Norma Crosby remembers when she relied on blind faith to cast her vote.
The 64-year-old Texan was born virtually without sight, a side effect of her mother catching rubella while pregnant with her. Friends and relatives stood beside her and filled out her ballot at polling precincts for more than half of her voting life. Then, accessible voting machines rolled out around the year 2000, enabling her to vote in person on her own.
Now, the COVID-19 pandemic makes going to the polls a risky proposition for Crosby. She also has a condition called sarcoidosis that requires her to take immunosuppressant drugs, she said. However, the state does not have a mail-in voting system that accommodates Crosby’s visual impairment.
“It communicates to me that I’m not valued as much as other citizens,” said Crosby, president of the National Federation of the Blind of Texas, “that I’m a second-class citizen.”
A projected 7 million Americans who are eligible to vote in the presidential election live with visual impairments, according to researchers from Rutgers university. For those, like Crosby, who also deal with illnesses that place them at a higher risk of falling seriously ill with COVID-19, voting this year will be especially difficult.
The pandemic exposed glaring holes in absentee and mail-in voting systems around the nation. In some jurisdictions, voters who have what’s known as print disabilities — conditions that make it difficult to process printed content, such as blindness, low vision or learning or physical disabilities — could not cast a ballot remotely without asking for help, thereby compromising their privacy.
Outcry and lawsuits from disability advocates prompted at least 11 states to update their mail-in and absentee ballot systems in an attempt to accommodate these voters. Some changes enable voters to use text-reading software with their ballots and submit them online through a secure portal.
However, some states have been slow to address these needs. In Iowa, voters cannot vote confidentially using the mail-in system because the state requires the use of paper ballots. Texas residents like Crosby must find someone to fill out their ballot and mail it in or take it to the sole drop box in the county — all during a pandemic that has required people to physically distance themselves to stay safe.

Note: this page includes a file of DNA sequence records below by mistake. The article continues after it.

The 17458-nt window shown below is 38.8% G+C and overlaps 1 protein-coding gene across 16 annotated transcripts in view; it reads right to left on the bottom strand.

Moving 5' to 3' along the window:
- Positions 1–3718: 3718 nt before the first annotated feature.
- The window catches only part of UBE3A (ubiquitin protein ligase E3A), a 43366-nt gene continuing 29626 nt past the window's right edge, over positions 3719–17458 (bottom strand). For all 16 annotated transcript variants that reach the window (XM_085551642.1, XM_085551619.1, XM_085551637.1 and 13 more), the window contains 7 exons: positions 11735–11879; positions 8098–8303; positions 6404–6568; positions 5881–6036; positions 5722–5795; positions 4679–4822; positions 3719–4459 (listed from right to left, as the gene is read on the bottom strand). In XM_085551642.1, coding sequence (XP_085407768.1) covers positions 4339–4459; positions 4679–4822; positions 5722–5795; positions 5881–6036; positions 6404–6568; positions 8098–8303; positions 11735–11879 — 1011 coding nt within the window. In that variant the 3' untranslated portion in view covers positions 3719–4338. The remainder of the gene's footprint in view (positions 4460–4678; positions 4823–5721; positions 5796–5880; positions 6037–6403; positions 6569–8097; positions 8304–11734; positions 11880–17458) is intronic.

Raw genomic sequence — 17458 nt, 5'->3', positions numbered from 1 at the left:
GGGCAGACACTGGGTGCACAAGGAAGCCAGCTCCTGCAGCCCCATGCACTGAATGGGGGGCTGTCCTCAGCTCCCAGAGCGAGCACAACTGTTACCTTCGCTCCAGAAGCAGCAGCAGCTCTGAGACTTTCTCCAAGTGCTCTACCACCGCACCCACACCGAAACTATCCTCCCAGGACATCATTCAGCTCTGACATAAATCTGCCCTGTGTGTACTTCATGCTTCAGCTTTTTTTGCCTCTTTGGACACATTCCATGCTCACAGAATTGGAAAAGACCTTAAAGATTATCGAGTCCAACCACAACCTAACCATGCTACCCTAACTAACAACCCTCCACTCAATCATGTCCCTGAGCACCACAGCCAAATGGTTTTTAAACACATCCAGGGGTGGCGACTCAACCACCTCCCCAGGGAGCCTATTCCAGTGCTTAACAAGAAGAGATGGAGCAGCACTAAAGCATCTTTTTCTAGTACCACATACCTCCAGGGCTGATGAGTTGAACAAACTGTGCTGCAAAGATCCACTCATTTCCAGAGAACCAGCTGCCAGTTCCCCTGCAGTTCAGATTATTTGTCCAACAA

“We should not have to choose,” said Chris Danielsen, director of public relations for the National Federation of the Blind, “between endangering our health and going to the polls in person, or not voting at all.”
Several federal laws affirm the right of all people, regardless of disability, to vote in an accessible manner. The Americans with Disabilities Act, passed in 1990, requires state and local governments to make the voting process user-friendly to voters of various abilities. This includes providing accessible parking spaces and placing voting machines where people using wheelchairs have enough space to move and at a height reachable by all.
In 2002, Congress passed the Help America Vote Act. The law built on the previous legislation by requiring every polling place to have at least one voting machine available during federal elections that accommodates a range of disabilities. These gadgets vary in features by manufacturer, but they can include touch screens, buttons labeled in Braille and audio capabilities. Voters using them must have the same privacy and independence enjoyed by people who don’t have such challenges.
However, states largely retained the power to decide how to comply with these federal mandates, said Lisa Schur, co-director of the Program for Disability Research at Rutgers. The result, she said, is an uneven patchwork that voters with disabilities must navigate.